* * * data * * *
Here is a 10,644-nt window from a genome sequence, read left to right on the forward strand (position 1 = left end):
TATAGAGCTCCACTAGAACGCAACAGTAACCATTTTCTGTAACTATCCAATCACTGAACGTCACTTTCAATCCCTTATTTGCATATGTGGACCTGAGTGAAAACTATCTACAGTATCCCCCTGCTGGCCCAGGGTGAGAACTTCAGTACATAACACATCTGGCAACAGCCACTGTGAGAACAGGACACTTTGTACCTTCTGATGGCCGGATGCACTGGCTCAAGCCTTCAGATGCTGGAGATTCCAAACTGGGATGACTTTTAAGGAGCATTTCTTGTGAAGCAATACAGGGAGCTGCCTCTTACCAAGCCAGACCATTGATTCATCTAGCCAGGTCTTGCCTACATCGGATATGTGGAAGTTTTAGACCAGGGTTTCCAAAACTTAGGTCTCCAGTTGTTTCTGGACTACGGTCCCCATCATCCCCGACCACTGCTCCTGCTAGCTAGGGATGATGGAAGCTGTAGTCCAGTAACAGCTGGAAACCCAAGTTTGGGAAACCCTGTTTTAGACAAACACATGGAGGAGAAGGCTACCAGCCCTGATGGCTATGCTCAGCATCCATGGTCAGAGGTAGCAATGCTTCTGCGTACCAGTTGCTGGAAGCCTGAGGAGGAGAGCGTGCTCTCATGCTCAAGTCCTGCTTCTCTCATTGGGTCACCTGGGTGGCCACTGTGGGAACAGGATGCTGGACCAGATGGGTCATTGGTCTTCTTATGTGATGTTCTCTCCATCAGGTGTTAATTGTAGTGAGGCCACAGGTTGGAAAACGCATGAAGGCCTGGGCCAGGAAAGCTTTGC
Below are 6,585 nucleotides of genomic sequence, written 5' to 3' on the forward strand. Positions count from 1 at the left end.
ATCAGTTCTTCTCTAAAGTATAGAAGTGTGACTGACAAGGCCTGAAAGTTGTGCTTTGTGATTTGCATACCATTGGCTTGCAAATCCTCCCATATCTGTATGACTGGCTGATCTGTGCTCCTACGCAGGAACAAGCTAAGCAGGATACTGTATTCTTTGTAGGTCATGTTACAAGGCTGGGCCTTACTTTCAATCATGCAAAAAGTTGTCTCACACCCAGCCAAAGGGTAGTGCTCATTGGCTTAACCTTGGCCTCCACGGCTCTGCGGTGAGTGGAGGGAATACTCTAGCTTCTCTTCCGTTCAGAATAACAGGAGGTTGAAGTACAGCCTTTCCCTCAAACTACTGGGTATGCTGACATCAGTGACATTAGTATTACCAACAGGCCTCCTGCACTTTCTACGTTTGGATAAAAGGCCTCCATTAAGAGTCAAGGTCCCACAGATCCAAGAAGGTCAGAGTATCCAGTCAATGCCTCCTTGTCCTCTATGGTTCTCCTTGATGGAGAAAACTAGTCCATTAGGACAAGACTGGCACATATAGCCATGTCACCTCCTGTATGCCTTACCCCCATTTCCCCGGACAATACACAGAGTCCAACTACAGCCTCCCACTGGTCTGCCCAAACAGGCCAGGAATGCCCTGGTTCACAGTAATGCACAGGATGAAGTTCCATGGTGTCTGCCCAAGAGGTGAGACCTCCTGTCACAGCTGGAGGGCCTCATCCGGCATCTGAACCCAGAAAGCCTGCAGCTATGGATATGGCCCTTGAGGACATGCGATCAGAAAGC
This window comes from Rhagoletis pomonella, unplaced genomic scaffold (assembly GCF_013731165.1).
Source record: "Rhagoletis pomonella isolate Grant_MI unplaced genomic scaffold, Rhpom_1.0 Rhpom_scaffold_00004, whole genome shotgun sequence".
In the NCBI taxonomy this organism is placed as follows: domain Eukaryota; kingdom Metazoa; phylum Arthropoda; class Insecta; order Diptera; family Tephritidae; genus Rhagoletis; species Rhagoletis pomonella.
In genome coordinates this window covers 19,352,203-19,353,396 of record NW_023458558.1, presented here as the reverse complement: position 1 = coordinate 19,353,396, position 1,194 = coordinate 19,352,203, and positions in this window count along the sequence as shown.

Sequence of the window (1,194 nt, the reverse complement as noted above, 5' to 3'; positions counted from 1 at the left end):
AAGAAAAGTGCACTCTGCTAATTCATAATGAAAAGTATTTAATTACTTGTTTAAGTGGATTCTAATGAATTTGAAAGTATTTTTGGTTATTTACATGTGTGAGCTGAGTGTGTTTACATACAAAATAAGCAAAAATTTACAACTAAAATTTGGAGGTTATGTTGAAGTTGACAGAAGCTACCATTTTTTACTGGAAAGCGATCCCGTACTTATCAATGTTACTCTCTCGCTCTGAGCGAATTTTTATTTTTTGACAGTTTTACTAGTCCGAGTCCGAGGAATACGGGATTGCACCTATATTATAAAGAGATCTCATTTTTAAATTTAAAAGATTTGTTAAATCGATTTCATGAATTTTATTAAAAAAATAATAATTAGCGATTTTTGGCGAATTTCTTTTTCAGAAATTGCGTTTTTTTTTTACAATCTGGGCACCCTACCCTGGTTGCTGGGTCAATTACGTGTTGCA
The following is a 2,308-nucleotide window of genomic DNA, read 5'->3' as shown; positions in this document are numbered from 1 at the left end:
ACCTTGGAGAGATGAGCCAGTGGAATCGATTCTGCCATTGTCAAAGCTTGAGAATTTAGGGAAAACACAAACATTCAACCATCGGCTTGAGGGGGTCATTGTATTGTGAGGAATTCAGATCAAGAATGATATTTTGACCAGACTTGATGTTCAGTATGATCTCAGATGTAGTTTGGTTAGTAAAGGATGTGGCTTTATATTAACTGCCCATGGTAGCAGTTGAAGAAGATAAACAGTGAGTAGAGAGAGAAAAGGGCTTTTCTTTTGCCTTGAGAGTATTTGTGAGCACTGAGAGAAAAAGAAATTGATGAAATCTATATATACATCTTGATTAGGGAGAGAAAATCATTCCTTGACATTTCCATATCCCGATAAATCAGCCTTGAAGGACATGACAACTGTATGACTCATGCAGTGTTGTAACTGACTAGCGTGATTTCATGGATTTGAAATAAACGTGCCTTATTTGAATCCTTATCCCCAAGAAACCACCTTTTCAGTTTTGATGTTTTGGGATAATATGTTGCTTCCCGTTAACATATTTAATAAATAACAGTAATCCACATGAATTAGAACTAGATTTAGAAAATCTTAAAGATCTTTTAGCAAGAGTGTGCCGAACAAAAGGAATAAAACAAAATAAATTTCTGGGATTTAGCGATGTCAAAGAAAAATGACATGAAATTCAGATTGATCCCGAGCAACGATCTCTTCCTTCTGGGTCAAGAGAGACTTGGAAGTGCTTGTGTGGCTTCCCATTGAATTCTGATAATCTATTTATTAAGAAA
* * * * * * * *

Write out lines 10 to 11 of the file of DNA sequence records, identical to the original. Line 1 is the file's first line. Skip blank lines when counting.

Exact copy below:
AAGAAAAGTGCACTCTGCTAATTCATAATGAAAAGTATTTAATTACTTGTTTAAGTGGATTCTAATGAATTTGAAAGTATTTTTGGTTATTTACATGTGTGAGCTGAGTGTGTTTACATACAAAATAAGCAAAAATTTACAACTAAAATTTGGAGGTTATGTTGAAGTTGACAGAAGCTACCATTTTTTACTGGAAAGCGATCCCGTACTTATCAATGTTACTCTCTCGCTCTGAGCGAATTTTTATTTTTTGACAGTTTTACTAGTCCGAGTCCGAGGAATACGGGATTGCACCTATATTATAAAGAGATCTCATTTTTAAATTTAAAAGATTTGTTAAATCGATTTCATGAATTTTATTAAAAAAATAATAATTAGCGATTTTTGGCGAATTTCTTTTTCAGAAATTGCGTTTTTTTTTTACAATCTGGGCACCCTACCCTGGTTGCTGGGTCAATTACGTGTTGCA
The following is a 2,308-nucleotide window of genomic DNA, read 5'->3' as shown; positions in this document are numbered from 1 at the left end: